Throughout human history, our bodies have adapted to the outside environment in various ways, and our immune system is a frank representation of that adaptation. Our blood is a tissue, just like any other, and the cells that make up the blood are not adherent to each other but “swim” in a continuous motion in the fluid connective tissue known as plasma. Those cells are red blood cells, white blood cells and platelets. White blood cells are the only ones that have nuclei and they can be differentiated according to the shape of their nuclei and their color under the microscope. White blood cells are derived from common mother cells called the hemopoietic stem cells that are located mainly in the bone marrow.
Leukopenia is a medical term that means a fall in the number of white blood cells below normal. It may be isolated, which means that only white blood cells are affected, or may be a part of a pancytopenia which is the deficiency of all three blood elements.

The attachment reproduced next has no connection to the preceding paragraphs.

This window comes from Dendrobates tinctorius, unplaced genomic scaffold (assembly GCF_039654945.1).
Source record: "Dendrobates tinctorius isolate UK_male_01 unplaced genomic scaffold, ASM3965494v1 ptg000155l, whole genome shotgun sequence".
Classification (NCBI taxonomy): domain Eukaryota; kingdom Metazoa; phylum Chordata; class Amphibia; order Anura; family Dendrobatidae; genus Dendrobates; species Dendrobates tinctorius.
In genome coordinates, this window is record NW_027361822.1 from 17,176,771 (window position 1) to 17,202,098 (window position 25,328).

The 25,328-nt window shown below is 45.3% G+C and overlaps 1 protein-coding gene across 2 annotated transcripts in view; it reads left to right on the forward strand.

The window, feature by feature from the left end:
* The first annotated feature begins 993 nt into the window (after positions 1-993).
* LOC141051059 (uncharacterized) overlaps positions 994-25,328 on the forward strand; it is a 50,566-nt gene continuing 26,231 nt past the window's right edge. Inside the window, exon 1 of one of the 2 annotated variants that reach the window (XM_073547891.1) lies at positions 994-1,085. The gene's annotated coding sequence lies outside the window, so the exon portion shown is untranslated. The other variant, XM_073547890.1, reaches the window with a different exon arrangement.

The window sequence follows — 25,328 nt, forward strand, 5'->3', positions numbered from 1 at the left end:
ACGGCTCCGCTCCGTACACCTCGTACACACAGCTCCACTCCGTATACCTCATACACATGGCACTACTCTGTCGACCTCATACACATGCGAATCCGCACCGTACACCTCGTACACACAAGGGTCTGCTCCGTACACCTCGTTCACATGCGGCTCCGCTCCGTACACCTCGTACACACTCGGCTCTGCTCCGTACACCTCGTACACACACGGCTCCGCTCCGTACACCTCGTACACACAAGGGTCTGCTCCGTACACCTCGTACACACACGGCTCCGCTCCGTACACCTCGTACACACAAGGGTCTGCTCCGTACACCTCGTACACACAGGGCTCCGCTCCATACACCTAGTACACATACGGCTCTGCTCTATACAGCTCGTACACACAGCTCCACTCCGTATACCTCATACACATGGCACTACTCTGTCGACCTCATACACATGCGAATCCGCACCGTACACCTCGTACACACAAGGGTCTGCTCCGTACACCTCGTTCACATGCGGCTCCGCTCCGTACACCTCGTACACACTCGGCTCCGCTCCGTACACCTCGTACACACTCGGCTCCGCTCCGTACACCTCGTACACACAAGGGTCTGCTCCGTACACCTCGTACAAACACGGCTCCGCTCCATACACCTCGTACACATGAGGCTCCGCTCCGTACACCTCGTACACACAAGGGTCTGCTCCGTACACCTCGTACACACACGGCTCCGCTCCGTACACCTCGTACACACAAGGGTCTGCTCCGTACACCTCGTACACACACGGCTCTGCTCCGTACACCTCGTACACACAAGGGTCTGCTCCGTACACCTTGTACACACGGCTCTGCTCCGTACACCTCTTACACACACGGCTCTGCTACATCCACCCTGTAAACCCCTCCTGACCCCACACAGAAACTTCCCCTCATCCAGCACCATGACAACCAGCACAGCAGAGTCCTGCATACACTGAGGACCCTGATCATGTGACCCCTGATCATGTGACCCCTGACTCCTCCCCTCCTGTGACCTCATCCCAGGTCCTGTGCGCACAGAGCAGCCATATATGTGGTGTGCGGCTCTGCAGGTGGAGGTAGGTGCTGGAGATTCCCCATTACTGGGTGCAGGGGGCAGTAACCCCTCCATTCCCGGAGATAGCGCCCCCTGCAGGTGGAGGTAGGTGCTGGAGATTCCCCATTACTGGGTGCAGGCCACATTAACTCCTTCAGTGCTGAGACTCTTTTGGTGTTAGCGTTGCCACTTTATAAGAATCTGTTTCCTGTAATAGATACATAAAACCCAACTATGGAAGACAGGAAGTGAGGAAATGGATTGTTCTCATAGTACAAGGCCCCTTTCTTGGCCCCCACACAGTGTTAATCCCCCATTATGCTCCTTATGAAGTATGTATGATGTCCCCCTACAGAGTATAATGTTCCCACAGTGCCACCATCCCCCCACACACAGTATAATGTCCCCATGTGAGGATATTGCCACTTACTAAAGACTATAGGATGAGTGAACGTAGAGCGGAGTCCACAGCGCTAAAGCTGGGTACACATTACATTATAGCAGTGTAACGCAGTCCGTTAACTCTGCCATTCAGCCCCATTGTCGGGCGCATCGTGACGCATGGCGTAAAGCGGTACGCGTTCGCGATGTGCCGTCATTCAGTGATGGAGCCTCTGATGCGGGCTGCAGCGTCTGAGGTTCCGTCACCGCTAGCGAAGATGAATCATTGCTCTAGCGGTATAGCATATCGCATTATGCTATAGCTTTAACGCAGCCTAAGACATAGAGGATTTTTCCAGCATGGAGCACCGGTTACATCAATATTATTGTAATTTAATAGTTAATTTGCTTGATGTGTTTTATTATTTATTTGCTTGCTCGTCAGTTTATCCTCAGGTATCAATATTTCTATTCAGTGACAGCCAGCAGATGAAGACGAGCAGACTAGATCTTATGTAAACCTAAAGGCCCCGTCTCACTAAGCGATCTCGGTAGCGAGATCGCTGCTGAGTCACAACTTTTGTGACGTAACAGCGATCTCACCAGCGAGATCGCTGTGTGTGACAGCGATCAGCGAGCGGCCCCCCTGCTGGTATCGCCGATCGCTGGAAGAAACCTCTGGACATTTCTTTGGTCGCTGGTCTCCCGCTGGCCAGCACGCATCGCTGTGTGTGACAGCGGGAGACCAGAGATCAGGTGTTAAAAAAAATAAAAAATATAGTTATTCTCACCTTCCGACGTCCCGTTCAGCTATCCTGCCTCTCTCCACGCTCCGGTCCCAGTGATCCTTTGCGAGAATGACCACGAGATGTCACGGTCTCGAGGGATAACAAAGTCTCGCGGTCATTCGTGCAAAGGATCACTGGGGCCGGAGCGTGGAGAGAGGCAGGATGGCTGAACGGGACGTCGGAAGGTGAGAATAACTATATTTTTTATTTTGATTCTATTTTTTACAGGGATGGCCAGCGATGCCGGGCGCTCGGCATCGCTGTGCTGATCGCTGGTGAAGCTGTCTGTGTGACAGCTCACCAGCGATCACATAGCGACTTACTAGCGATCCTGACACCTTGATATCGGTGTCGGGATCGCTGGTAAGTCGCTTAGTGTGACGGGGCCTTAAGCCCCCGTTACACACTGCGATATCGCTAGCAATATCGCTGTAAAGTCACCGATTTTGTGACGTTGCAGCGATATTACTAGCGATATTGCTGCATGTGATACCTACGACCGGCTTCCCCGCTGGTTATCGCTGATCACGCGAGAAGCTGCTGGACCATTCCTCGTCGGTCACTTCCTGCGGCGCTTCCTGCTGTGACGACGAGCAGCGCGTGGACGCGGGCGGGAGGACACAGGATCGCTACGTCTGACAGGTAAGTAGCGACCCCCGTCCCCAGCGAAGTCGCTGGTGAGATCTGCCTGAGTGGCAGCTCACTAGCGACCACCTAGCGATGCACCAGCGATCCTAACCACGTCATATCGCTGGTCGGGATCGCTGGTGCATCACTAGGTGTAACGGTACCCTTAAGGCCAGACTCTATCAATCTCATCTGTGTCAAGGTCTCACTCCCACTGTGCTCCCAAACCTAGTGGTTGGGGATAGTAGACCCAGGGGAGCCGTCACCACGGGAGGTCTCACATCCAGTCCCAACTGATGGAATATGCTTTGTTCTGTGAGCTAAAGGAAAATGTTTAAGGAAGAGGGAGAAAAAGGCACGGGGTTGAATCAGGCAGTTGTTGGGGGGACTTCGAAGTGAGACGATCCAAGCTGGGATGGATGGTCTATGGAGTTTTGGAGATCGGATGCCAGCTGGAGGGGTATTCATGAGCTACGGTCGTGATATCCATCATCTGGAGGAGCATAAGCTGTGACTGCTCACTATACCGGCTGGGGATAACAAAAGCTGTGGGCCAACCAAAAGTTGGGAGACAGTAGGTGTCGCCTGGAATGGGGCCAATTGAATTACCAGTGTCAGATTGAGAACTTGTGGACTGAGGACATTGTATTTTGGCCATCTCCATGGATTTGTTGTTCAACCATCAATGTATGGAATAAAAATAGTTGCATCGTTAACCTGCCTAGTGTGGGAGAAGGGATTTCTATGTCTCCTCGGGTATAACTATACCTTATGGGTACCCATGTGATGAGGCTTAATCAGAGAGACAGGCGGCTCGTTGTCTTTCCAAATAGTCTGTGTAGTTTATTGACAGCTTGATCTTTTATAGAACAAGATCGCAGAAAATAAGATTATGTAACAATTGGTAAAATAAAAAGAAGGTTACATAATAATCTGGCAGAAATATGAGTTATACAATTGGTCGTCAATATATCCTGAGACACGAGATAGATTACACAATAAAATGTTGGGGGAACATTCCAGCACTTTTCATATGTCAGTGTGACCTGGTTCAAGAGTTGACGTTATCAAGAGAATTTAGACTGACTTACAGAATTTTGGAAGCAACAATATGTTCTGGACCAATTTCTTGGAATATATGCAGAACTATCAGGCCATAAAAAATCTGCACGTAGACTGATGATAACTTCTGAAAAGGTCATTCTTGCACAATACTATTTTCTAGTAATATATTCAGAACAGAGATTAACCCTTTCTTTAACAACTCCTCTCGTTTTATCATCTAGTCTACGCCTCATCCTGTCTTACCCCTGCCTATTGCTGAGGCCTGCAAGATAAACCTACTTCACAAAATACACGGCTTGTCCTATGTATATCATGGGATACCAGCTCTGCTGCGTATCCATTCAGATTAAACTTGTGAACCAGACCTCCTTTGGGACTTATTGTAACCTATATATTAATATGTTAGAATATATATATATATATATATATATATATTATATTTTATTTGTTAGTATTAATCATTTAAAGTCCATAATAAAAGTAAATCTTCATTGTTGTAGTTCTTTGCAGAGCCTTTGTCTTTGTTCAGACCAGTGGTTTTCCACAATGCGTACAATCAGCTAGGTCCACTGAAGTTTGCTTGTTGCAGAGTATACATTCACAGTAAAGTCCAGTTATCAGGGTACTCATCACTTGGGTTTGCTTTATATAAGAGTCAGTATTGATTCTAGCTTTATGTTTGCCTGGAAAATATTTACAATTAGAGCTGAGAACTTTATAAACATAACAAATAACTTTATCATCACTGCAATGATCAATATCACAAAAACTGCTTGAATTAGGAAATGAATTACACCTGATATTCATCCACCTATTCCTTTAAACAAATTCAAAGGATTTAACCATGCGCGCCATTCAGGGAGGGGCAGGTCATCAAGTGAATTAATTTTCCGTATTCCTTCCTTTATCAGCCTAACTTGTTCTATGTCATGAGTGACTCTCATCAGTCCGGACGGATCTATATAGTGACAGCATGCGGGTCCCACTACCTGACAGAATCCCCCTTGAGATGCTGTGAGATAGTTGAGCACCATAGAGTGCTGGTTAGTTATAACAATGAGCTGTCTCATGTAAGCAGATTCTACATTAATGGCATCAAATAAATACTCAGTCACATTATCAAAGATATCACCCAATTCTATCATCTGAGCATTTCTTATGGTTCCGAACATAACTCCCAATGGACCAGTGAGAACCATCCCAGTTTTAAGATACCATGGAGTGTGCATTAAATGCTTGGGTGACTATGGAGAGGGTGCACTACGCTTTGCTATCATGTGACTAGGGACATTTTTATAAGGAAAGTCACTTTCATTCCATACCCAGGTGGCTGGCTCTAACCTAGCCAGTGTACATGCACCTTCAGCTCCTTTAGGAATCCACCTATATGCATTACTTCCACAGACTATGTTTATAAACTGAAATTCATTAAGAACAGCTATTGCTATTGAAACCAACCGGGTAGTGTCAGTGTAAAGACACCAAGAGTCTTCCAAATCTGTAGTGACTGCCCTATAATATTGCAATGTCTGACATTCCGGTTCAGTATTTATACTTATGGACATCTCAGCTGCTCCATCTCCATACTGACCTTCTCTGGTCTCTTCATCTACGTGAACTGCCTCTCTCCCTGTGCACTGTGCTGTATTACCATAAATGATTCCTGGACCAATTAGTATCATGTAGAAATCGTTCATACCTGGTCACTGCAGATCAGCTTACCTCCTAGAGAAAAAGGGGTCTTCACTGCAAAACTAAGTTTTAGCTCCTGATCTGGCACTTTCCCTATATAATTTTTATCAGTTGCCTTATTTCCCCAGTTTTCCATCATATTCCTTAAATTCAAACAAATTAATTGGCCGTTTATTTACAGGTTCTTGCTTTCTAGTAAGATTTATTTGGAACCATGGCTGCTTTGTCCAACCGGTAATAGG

Normal count of white blood cells
Neutrophils, basophils and eosinophils are grouped under the term granulocytes because of the appearance of different granules in their cells under the microscope.
The normal number of white blood cells is as follows:
♦ Total number = 4000-11000 per cubic milliliter
♦ Neutrophils = 2500-7500 per cubic milliliter
♦ Lymphocytes = 1500-3500 per cubic milliliter
♦ Monocytes = 200-800 per cubic milliliter
♦ Eosinophils = 40-400 per cubic milliliter
♦ Basophils = 10-100 per cubic milliliter
Leukopenia is when the total number if white blood cells falls below 4000 per cubic milliliter.